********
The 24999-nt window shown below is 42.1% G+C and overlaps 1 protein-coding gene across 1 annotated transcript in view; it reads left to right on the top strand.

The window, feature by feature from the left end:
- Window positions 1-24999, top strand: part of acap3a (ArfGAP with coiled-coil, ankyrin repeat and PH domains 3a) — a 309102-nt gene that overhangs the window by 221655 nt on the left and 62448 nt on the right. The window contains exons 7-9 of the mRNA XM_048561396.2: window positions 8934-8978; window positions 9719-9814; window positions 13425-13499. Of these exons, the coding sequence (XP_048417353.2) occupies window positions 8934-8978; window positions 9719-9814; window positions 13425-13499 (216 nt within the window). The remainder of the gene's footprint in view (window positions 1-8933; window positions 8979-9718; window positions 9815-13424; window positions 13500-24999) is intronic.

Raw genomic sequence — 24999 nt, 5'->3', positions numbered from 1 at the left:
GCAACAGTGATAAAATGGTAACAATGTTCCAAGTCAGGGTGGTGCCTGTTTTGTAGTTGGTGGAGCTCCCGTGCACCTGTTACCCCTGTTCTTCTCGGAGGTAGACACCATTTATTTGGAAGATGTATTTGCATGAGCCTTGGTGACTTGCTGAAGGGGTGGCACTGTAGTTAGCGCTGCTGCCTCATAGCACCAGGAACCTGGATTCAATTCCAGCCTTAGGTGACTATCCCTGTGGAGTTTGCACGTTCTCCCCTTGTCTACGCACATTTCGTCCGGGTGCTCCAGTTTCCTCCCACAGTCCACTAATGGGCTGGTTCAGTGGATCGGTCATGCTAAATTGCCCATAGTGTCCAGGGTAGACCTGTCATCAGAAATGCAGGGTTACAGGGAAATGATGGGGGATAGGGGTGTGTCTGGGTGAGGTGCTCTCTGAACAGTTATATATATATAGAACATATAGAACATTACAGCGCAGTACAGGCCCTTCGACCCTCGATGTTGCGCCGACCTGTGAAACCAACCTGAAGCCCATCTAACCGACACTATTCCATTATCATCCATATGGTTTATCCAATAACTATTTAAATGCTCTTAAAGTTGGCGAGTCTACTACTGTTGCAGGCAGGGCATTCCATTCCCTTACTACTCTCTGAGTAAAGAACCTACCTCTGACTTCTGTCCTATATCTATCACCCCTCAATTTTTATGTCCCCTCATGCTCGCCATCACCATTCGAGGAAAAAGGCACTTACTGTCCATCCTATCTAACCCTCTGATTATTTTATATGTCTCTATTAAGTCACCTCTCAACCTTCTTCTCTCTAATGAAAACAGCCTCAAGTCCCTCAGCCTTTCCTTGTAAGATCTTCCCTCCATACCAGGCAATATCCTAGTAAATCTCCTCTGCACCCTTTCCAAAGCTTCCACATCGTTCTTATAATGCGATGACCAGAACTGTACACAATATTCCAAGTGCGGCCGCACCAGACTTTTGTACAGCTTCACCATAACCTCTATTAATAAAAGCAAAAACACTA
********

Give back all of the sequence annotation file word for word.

The 24999-nt window shown below is 42.1% G+C and overlaps 1 protein-coding gene across 1 annotated transcript in view; it reads left to right on the top strand.

The window, feature by feature from the left end:
- Window positions 1-24999, top strand: part of acap3a (ArfGAP with coiled-coil, ankyrin repeat and PH domains 3a) — a 309102-nt gene that overhangs the window by 221655 nt on the left and 62448 nt on the right. The window contains exons 7-9 of the mRNA XM_048561396.2: window positions 8934-8978; window positions 9719-9814; window positions 13425-13499. Of these exons, the coding sequence (XP_048417353.2) occupies window positions 8934-8978; window positions 9719-9814; window positions 13425-13499 (216 nt within the window). The remainder of the gene's footprint in view (window positions 1-8933; window positions 8979-9718; window positions 9815-13424; window positions 13500-24999) is intronic.

Raw genomic sequence — 24999 nt, 5'->3', positions numbered from 1 at the left:
GCAACAGTGATAAAATGGTAACAATGTTCCAAGTCAGGGTGGTGCCTGTTTTGTAGTTGGTGGAGCTCCCGTGCACCTGTTACCCCTGTTCTTCTCGGAGGTAGACACCATTTATTTGGAAGATGTATTTGCATGAGCCTTGGTGACTTGCTGAAGGGGTGGCACTGTAGTTAGCGCTGCTGCCTCATAGCACCAGGAACCTGGATTCAATTCCAGCCTTAGGTGACTATCCCTGTGGAGTTTGCACGTTCTCCCCTTGTCTACGCACATTTCGTCCGGGTGCTCCAGTTTCCTCCCACAGTCCACTAATGGGCTGGTTCAGTGGATCGGTCATGCTAAATTGCCCATAGTGTCCAGGGTAGACCTGTCATCAGAAATGCAGGGTTACAGGGAAATGATGGGGGATAGGGGTGTGTCTGGGTGAGGTGCTCTCTGAACAGTTATATATATATAGAACATATAGAACATTACAGCGCAGTACAGGCCCTTCGACCCTCGATGTTGCGCCGACCTGTGAAACCAACCTGAAGCCCATCTAACCGACACTATTCCATTATCATCCATATGGTTTATCCAATAACTATTTAAATGCTCTTAAAGTTGGCGAGTCTACTACTGTTGCAGGCAGGGCATTCCATTCCCTTACTACTCTCTGAGTAAAGAACCTACCTCTGACTTCTGTCCTATATCTATCACCCCTCAATTTTTATGTCCCCTCATGCTCGCCATCACCATTCGAGGAAAAAGGCACTTACTGTCCATCCTATCTAACCCTCTGATTATTTTATATGTCTCTATTAAGTCACCTCTCAACCTTCTTCTCTCTAATGAAAACAGCCTCAAGTCCCTCAGCCTTTCCTTGTAAGATCTTCCCTCCATACCAGGCAATATCCTAGTAAATCTCCTCTGCACCCTTTCCAAAGCTTCCACATCGTTCTTATAATGCGATGACCAGAACTGTACACAATATTCCAAGTGCGGCCGCACCAGACTTTTGTACAGCTTCACCATAACCTCTATTAATAAAAGCAAAAACACTA